The bottom edge of the foam should be cut where you put your outside mark. This way all of the connecting ends will have the same slope and will always fit together nicely.
Using the utility knife, bevel the outside edges of the foam. Feel free to vary the angle and shape of these edges because they are supposed to look like a natural hill.
After the outer edges are completely trimmed, place this onto a 1/4" thick piece of foam core board. You may use other materials for this base (such as cardboard) but I think foam core board holds up really well and is easy to cut.
Remove the piece and cut the shape out of the foam core using a hobby knife.
Next we will cut the trench section out from between the sandbags. Remove the foam core from under the pink foam and cut along the inside edge of the sandbags.
Try to make this edge straight and vertical as much as possible. It's OK if you nick off a few of the sand bag ties along the way.
After all of the edges are cut off, glue the edges onto the foam core board.
Since the foam core's outer edge is the same shape, it's easy to see exactly where the sides of the hill go.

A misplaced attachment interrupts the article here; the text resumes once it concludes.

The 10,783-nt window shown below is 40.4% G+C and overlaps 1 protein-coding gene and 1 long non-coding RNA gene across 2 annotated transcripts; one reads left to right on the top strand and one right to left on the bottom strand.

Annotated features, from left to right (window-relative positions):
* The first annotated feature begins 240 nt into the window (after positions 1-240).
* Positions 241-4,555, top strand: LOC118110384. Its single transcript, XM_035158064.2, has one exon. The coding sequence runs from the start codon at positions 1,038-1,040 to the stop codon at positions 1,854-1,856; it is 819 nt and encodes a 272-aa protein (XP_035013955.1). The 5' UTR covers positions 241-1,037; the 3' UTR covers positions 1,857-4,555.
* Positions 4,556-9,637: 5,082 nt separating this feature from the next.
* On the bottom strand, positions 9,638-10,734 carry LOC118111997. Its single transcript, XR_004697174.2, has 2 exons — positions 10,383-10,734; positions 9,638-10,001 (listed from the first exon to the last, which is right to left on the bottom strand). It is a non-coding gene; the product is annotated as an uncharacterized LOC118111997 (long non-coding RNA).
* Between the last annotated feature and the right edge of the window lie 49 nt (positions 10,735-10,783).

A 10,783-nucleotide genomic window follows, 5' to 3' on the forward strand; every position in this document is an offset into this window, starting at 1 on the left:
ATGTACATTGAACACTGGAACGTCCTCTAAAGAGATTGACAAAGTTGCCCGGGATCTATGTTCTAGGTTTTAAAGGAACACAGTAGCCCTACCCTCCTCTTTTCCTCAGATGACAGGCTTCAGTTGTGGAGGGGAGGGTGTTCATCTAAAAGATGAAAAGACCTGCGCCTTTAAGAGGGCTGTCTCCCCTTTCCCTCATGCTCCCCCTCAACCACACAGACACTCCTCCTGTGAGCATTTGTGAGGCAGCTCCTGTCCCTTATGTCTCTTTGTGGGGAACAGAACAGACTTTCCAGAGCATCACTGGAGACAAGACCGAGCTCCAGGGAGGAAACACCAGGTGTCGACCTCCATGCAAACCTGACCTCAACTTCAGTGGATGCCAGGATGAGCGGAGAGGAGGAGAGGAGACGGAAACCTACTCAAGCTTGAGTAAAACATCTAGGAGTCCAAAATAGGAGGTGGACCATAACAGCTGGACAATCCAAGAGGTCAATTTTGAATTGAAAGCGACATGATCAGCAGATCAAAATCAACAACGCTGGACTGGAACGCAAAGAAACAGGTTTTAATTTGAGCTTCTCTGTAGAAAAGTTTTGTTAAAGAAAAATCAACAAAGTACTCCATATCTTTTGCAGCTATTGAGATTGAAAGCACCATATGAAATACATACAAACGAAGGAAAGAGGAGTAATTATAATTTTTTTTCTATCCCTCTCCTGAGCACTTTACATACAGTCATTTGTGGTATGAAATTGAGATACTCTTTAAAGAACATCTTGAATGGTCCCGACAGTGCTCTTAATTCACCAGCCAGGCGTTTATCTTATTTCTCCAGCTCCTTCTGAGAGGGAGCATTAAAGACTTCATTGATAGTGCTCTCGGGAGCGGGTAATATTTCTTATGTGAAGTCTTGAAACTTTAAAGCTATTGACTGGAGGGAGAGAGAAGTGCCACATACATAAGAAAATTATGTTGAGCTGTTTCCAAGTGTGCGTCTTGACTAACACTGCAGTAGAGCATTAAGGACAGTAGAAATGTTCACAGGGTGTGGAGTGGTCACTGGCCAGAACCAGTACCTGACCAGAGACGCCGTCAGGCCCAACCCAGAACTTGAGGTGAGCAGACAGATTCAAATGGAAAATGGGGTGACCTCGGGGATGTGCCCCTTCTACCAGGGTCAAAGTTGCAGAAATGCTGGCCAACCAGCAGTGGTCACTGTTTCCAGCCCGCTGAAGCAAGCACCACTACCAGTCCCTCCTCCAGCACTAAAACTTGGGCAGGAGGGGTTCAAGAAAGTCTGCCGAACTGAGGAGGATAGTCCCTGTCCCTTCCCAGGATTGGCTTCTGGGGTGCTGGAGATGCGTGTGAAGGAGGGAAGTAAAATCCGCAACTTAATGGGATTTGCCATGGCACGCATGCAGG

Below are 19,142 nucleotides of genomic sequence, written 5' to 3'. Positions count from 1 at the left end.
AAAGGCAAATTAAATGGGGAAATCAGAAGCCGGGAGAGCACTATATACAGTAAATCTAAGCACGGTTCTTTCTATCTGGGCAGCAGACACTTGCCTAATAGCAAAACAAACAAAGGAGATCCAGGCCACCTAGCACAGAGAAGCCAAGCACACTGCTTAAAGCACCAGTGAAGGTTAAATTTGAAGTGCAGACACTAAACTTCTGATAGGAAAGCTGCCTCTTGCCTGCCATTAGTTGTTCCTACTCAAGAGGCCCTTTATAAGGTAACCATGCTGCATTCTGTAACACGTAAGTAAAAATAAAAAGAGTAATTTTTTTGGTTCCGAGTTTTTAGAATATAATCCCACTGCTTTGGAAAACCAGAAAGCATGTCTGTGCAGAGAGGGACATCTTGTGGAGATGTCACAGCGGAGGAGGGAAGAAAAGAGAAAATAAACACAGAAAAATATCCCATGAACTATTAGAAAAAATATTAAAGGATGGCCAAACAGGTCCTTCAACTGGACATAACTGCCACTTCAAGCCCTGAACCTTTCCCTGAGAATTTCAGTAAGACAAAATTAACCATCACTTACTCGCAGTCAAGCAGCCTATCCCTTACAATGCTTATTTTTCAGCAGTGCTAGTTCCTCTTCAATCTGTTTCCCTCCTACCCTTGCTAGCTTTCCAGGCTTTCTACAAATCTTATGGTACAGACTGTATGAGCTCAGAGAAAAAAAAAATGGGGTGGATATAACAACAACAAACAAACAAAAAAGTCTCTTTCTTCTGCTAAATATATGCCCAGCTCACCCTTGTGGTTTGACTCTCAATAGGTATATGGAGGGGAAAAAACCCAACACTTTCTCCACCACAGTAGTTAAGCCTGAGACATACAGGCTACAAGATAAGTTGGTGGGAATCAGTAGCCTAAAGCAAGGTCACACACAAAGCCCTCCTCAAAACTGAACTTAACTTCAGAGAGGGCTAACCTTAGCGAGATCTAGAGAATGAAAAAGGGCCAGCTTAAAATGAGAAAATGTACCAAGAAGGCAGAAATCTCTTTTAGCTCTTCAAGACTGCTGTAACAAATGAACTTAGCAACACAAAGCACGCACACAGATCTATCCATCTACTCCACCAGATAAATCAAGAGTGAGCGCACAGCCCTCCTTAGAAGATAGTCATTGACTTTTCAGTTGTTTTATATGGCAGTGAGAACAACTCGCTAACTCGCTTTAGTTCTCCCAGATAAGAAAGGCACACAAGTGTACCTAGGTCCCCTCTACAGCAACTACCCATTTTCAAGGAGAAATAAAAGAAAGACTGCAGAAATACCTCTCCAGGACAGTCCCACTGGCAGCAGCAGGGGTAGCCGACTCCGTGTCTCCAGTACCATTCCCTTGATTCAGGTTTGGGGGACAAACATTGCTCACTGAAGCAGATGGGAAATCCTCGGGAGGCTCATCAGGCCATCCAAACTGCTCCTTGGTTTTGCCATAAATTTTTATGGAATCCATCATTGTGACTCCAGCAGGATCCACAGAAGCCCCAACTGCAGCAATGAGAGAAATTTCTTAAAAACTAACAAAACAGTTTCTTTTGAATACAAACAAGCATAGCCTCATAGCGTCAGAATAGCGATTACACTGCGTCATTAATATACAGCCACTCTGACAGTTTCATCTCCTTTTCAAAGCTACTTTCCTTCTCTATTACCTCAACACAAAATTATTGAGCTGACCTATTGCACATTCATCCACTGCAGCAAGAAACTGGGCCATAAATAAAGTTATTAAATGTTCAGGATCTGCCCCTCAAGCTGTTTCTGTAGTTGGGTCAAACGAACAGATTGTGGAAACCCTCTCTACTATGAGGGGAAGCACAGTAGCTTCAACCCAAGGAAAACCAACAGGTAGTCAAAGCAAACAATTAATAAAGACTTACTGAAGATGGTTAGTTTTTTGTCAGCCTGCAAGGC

The pink foam I am using is not exactly 1/2" thick. It's a little taller than that. This can sometimes give you problems if you want your sandbags to overlap your plank pieces.
An easy way to solve this is to glue the planks higher up on the wall and leave a gap under them. Keep in mind that the more sandbags you have overlapping the planks, the more masking you will have to do when you want to paint the sandbags later on.
I'm going to use paintable caulking to fill the gaps under the boards. Caulking comes in all kinds of formulas. As long as you get something labeled as "paintable", it will work for this.
Squeeze out a bead of caulking (about 1/4" diameter) along the edge. Then use your finger to push back and forth while working your way along the edge.